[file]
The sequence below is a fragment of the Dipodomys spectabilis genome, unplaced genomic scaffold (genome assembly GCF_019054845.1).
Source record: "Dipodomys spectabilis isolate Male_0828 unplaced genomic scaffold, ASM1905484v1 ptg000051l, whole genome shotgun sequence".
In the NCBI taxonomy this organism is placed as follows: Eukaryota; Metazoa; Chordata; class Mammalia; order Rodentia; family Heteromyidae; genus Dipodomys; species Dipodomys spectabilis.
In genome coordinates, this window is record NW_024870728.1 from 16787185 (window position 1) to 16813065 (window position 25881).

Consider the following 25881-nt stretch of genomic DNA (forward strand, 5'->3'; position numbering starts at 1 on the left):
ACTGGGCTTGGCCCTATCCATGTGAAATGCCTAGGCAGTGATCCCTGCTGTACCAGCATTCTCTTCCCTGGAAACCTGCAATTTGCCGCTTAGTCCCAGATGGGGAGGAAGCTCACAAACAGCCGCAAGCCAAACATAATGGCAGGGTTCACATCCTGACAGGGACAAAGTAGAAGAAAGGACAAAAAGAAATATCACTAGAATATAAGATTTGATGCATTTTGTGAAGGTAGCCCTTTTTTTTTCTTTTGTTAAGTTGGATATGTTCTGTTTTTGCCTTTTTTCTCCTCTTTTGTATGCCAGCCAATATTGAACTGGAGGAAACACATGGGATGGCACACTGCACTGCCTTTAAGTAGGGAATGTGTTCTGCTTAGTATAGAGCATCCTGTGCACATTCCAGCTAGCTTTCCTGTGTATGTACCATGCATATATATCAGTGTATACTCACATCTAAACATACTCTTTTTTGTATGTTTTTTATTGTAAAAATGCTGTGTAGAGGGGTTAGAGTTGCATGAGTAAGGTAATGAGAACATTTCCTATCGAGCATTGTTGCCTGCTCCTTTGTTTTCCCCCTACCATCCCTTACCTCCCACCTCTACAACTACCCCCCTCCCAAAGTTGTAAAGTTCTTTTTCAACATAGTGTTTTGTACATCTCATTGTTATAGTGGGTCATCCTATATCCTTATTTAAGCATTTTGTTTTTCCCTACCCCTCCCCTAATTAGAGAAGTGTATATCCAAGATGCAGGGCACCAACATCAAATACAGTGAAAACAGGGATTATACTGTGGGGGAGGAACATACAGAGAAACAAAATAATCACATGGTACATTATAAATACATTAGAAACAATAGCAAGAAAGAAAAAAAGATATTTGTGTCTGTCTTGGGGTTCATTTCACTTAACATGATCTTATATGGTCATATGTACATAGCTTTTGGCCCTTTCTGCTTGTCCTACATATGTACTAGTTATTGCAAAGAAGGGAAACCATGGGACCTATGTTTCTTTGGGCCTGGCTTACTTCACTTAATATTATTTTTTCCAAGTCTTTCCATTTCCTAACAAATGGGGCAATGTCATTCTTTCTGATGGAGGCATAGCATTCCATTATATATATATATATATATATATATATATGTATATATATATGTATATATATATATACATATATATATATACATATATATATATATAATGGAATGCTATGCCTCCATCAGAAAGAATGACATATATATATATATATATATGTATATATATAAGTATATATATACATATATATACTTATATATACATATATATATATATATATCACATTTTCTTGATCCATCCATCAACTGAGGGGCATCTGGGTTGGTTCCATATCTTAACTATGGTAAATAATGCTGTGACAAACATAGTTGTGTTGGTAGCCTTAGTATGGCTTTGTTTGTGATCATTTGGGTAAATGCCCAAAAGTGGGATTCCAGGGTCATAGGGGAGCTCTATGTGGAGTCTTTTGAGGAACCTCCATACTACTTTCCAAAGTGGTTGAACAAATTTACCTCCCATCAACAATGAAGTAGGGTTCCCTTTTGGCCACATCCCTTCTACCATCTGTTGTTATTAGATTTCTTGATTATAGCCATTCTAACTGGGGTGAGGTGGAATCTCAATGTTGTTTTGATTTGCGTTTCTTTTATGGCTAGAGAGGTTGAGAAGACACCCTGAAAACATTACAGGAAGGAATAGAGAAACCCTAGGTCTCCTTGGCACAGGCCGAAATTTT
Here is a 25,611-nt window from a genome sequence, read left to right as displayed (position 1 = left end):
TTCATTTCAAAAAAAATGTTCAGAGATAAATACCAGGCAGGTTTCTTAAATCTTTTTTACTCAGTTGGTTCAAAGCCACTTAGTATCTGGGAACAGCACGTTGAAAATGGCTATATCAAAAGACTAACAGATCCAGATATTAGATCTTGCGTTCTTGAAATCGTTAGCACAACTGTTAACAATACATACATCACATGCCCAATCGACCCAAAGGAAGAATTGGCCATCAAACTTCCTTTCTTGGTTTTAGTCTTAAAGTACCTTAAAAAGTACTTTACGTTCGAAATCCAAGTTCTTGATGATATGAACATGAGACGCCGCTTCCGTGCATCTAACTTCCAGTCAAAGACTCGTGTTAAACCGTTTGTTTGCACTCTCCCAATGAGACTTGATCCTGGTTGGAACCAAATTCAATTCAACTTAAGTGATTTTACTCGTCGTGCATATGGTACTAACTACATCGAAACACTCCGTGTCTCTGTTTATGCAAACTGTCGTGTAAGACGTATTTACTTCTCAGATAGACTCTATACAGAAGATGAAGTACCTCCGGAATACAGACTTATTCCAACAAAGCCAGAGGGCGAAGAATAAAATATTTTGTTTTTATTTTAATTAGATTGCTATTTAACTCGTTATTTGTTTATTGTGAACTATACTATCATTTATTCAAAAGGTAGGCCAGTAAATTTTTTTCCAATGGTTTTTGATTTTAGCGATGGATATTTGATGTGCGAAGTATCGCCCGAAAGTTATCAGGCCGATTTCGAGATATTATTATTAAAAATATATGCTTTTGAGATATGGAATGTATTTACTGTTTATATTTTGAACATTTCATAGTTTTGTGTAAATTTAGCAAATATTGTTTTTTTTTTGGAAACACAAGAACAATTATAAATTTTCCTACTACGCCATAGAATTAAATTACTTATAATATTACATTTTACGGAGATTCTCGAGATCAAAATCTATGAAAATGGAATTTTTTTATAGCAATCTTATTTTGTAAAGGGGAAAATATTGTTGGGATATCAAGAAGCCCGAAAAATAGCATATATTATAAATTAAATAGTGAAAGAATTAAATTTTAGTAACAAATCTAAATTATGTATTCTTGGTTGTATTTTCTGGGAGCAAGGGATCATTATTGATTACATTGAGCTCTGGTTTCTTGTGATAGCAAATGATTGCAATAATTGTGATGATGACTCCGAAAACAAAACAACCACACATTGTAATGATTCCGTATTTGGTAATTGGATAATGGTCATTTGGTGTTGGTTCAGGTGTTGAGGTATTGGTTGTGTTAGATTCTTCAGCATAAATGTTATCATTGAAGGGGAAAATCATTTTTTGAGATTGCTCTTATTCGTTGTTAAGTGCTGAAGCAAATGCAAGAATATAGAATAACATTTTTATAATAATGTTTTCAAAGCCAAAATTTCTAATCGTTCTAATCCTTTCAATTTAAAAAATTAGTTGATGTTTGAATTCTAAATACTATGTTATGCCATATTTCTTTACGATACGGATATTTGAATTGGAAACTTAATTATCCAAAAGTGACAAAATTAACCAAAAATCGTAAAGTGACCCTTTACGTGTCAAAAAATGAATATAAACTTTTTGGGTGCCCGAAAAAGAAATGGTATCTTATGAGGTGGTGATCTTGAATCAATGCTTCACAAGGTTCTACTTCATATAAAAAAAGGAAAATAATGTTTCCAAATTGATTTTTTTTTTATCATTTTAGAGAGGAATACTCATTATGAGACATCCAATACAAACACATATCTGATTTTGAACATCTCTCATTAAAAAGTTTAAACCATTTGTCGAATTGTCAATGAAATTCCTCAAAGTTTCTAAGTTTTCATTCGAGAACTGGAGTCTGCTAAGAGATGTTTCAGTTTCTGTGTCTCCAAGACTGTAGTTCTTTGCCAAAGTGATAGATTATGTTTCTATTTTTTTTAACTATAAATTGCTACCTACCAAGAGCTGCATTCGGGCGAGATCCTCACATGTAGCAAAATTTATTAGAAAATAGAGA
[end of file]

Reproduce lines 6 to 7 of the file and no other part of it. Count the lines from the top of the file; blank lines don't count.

ACTGGGCTTGGCCCTATCCATGTGAAATGCCTAGGCAGTGATCCCTGCTGTACCAGCATTCTCTTCCCTGGAAACCTGCAATTTGCCGCTTAGTCCCAGATGGGGAGGAAGCTCACAAACAGCCGCAAGCCAAACATAATGGCAGGGTTCACATCCTGACAGGGACAAAGTAGAAGAAAGGACAAAAAGAAATATCACTAGAATATAAGATTTGATGCATTTTGTGAAGGTAGCCCTTTTTTTTTCTTTTGTTAAGTTGGATATGTTCTGTTTTTGCCTTTTTTCTCCTCTTTTGTATGCCAGCCAATATTGAACTGGAGGAAACACATGGGATGGCACACTGCACTGCCTTTAAGTAGGGAATGTGTTCTGCTTAGTATAGAGCATCCTGTGCACATTCCAGCTAGCTTTCCTGTGTATGTACCATGCATATATATCAGTGTATACTCACATCTAAACATACTCTTTTTTGTATGTTTTTTATTGTAAAAATGCTGTGTAGAGGGGTTAGAGTTGCATGAGTAAGGTAATGAGAACATTTCCTATCGAGCATTGTTGCCTGCTCCTTTGTTTTCCCCCTACCATCCCTTACCTCCCACCTCTACAACTACCCCCCTCCCAAAGTTGTAAAGTTCTTTTTCAACATAGTGTTTTGTACATCTCATTGTTATAGTGGGTCATCCTATATCCTTATTTAAGCATTTTGTTTTTCCCTACCCCTCCCCTAATTAGAGAAGTGTATATCCAAGATGCAGGGCACCAACATCAAATACAGTGAAAACAGGGATTATACTGTGGGGGAGGAACATACAGAGAAACAAAATAATCACATGGTACATTATAAATACATTAGAAACAATAGCAAGAAAGAAAAAAAGATATTTGTGTCTGTCTTGGGGTTCATTTCACTTAACATGATCTTATATGGTCATATGTACATAGCTTTTGGCCCTTTCTGCTTGTCCTACATATGTACTAGTTATTGCAAAGAAGGGAAACCATGGGACCTATGTTTCTTTGGGCCTGGCTTACTTCACTTAATATTATTTTTTCCAAGTCTTTCCATTTCCTAACAAATGGGGCAATGTCATTCTTTCTGATGGAGGCATAGCATTCCATTATATATATATATATATATATATATATATGTATATATATATGTATATATATATATACATATATATATATACATATATATATATATAATGGAATGCTATGCCTCCATCAGAAAGAATGACATATATATATATATATATATGTATATATATAAGTATATATATACATATATATACTTATATATACATATATATATATATATATCACATTTTCTTGATCCATCCATCAACTGAGGGGCATCTGGGTTGGTTCCATATCTTAACTATGGTAAATAATGCTGTGACAAACATAGTTGTGTTGGTAGCCTTAGTATGGCTTTGTTTGTGATCATTTGGGTAAATGCCCAAAAGTGGGATTCCAGGGTCATAGGGGAGCTCTATGTGGAGTCTTTTGAGGAACCTCCATACTACTTTCCAAAGTGGTTGAACAAATTTACCTCCCATCAACAATGAAGTAGGGTTCCCTTTTGGCCACATCCCTTCTACCATCTGTTGTTATTAGATTTCTTGATTATAGCCATTCTAACTGGGGTGAGGTGGAATCTCAATGTTGTTTTGATTTGCGTTTCTTTTATGGCTAGAGAGGTTGAGAAGACACCCTGAAAACATTACAGGAAGGAATAGAGAAACCCTAGGTCTCCTTGGCACAGGCCGAAATTTT
Here is a 25,611-nt window from a genome sequence, read left to right as displayed (position 1 = left end):